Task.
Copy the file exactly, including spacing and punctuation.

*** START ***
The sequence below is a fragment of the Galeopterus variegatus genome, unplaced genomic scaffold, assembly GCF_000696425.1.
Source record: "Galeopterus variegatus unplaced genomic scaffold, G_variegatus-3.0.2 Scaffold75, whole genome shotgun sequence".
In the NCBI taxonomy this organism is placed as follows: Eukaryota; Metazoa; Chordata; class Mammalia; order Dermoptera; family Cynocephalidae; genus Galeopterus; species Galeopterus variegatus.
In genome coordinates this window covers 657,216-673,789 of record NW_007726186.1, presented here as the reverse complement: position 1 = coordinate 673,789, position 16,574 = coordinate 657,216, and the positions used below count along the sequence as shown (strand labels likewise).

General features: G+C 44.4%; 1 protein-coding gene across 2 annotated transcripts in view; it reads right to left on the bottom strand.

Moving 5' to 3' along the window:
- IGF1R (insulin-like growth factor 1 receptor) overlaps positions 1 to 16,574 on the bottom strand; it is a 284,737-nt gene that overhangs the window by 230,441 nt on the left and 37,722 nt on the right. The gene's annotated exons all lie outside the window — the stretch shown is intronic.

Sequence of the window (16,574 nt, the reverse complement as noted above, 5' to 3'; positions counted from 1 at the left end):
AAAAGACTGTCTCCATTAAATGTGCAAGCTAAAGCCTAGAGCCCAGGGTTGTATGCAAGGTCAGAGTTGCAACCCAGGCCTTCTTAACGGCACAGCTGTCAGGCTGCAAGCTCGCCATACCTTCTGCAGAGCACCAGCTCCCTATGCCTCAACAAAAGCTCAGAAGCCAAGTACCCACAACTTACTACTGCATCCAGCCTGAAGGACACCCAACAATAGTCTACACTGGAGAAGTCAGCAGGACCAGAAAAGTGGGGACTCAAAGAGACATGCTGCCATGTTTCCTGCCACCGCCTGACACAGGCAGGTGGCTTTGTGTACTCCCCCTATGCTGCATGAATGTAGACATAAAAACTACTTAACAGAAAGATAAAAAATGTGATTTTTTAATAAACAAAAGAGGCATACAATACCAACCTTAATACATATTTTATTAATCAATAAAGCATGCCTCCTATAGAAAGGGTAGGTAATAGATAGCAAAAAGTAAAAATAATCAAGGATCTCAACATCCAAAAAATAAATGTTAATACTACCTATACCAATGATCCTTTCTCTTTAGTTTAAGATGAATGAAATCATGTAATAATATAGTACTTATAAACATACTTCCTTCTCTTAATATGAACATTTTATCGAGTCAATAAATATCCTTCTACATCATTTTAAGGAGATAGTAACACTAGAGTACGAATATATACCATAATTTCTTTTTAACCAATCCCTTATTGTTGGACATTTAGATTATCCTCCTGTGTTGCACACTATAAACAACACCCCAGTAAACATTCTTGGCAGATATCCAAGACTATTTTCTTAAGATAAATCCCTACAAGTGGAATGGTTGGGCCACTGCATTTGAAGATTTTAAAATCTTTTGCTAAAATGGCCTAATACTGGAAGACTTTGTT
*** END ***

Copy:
The sequence below is a fragment of the Galeopterus variegatus genome, unplaced genomic scaffold, assembly GCF_000696425.1.
Source record: "Galeopterus variegatus unplaced genomic scaffold, G_variegatus-3.0.2 Scaffold75, whole genome shotgun sequence".
In the NCBI taxonomy this organism is placed as follows: Eukaryota; Metazoa; Chordata; class Mammalia; order Dermoptera; family Cynocephalidae; genus Galeopterus; species Galeopterus variegatus.
In genome coordinates this window covers 657,216-673,789 of record NW_007726186.1, presented here as the reverse complement: position 1 = coordinate 673,789, position 16,574 = coordinate 657,216, and the positions used below count along the sequence as shown (strand labels likewise).

General features: G+C 44.4%; 1 protein-coding gene across 2 annotated transcripts in view; it reads right to left on the bottom strand.

Moving 5' to 3' along the window:
- IGF1R (insulin-like growth factor 1 receptor) overlaps positions 1 to 16,574 on the bottom strand; it is a 284,737-nt gene that overhangs the window by 230,441 nt on the left and 37,722 nt on the right. The gene's annotated exons all lie outside the window — the stretch shown is intronic.

Sequence of the window (16,574 nt, the reverse complement as noted above, 5' to 3'; positions counted from 1 at the left end):
AAAAGACTGTCTCCATTAAATGTGCAAGCTAAAGCCTAGAGCCCAGGGTTGTATGCAAGGTCAGAGTTGCAACCCAGGCCTTCTTAACGGCACAGCTGTCAGGCTGCAAGCTCGCCATACCTTCTGCAGAGCACCAGCTCCCTATGCCTCAACAAAAGCTCAGAAGCCAAGTACCCACAACTTACTACTGCATCCAGCCTGAAGGACACCCAACAATAGTCTACACTGGAGAAGTCAGCAGGACCAGAAAAGTGGGGACTCAAAGAGACATGCTGCCATGTTTCCTGCCACCGCCTGACACAGGCAGGTGGCTTTGTGTACTCCCCCTATGCTGCATGAATGTAGACATAAAAACTACTTAACAGAAAGATAAAAAATGTGATTTTTTAATAAACAAAAGAGGCATACAATACCAACCTTAATACATATTTTATTAATCAATAAAGCATGCCTCCTATAGAAAGGGTAGGTAATAGATAGCAAAAAGTAAAAATAATCAAGGATCTCAACATCCAAAAAATAAATGTTAATACTACCTATACCAATGATCCTTTCTCTTTAGTTTAAGATGAATGAAATCATGTAATAATATAGTACTTATAAACATACTTCCTTCTCTTAATATGAACATTTTATCGAGTCAATAAATATCCTTCTACATCATTTTAAGGAGATAGTAACACTAGAGTACGAATATATACCATAATTTCTTTTTAACCAATCCCTTATTGTTGGACATTTAGATTATCCTCCTGTGTTGCACACTATAAACAACACCCCAGTAAACATTCTTGGCAGATATCCAAGACTATTTTCTTAAGATAAATCCCTACAAGTGGAATGGTTGGGCCACTGCATTTGAAGATTTTAAAATCTTTTGCTAAAATGGCCTAATACTGGAAGACTTTGTT